The Road To "Dallas" Is Paved With Cheese Review

Perhaps it's only appropriate that in the years of Will and Kate that America would resurrect its own Downton Abbey. No less a story of dynastic tension than its PBS counterpart, Dallas differs mainly in that it makes no bones about what it is, while Downton hides behind a veil of respectability afforded it by its time period. Dallas has no time for such nonsense, careening about wildly between stories that sound Shakespearean in their scope  but read like police blotter when seen in focus. But as with any soap opera, the gauge isn't how well written or acted it is, but how tawdry. In the case of Dallas, it's pretty darn tawdry.

Picking up several years after the original series ended, this Dallas comes up with a whole new crop of hot young people and a sort-of contemporary new angle with regards to energy. Naturally, baby-faced Christopher (Jesse Metcalfe) and Pamela (Julie Gonzalo) are trying to develop a renewable, green energy source with the help of his adoptive father Bobby (Patrick Duffy) and mother Ann (Brenda Strong), while evil, goatee-sporting John Ross (Josh Henderson) and Elena (Jordana Brewster) want to drill the family homestead for oil with the help of the conspicuously alive J.R. (Larry Hagman). It's all full of ins and outs, deceit and backstabbing, as members of the Ewing clan fight for their competing visions of Texas's future.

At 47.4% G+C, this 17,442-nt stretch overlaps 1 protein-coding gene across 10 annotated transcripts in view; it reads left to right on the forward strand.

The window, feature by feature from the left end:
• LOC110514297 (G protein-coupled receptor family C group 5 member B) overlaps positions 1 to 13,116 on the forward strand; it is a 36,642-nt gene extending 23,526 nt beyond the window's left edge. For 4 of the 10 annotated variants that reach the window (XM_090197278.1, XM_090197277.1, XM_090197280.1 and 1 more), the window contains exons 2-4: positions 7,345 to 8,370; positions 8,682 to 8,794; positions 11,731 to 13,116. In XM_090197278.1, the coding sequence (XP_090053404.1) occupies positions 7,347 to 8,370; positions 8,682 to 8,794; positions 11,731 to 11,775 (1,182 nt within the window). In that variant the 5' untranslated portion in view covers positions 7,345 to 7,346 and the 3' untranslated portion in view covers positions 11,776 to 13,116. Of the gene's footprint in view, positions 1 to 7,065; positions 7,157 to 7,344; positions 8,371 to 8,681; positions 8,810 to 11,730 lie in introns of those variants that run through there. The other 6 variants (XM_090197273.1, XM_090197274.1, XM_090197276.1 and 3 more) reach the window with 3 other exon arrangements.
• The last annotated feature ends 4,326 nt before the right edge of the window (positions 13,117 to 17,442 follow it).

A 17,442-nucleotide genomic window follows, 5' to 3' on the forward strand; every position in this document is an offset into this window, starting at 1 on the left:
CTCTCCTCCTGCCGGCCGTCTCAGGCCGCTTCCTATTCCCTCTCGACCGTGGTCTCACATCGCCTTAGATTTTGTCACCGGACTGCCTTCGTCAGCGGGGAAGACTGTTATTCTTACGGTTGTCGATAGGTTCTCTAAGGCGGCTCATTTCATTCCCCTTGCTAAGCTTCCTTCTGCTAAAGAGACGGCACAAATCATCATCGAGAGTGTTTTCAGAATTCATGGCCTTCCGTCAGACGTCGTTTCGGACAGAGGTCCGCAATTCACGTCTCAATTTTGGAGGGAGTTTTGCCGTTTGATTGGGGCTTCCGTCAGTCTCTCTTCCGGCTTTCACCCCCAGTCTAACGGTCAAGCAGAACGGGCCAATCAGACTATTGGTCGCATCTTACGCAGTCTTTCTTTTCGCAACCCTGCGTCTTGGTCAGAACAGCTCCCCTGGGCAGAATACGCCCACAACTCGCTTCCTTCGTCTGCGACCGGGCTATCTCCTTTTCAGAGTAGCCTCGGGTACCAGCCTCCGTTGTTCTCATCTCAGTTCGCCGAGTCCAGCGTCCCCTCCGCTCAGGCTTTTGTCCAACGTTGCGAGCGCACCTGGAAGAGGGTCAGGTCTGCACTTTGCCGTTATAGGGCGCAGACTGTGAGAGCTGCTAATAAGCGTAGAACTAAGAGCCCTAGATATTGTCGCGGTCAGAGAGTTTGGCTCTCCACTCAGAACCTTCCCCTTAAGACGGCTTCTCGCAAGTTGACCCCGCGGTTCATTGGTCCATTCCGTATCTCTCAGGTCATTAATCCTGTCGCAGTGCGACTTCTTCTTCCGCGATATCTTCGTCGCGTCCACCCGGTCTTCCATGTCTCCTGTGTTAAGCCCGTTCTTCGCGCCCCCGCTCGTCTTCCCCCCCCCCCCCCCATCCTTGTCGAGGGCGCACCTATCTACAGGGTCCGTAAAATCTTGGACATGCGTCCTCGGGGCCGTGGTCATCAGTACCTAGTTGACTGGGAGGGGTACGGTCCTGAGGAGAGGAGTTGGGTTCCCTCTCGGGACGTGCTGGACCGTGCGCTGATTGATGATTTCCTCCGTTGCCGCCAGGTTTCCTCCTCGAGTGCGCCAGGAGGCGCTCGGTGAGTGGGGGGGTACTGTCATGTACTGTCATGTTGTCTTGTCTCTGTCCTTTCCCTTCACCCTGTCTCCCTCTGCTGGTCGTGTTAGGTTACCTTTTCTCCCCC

Giant it ain't. Though benefiting  from a primetime slot and a good budget (for basic cable), Dallas never aspires to be anything other than a voyeuristic look inside an especially large and well-decorated front window. It's like fried chicken served on silk underwear, a well-presented version of the same old reality show nonsense that you're certainly already used to. Perhaps that lavishness gives it an air of legitimacy as wealth pornography, but don't be mistaken into thinking that it's anything else.


There are several featurettes "Southfork Legacy: Making Dallas Season One", "Oil and Water: A Family Tradition", "Back In Production", "Dressing Dallas", "Who Shot J.R.?" and "Ewing Family Love Oak". There are also some deleted scenes and a commentary on the pilot.

"Dallas" is on sale January 8, 2013 and is not rated. Drama. Directed by Jesse Bochco, Marc Roskin, Michael Katleman, Michael M Robin, Randy Zisk, Steve Robin. Written by Cynthia Cidre, Bruce Rasmussen, Taylor Hamra, Robert Rovner, Gail Gilchriest, Aaron Allen, Julia Cohen. Starring Brenda Strong, Jesse Metcalfe, Jordana Brewster, Josh Henderson, Julie Gonzalo, Larry Hagman, Linda Gray, Patrick Duffy.

Anders Nelson • Associate Editor


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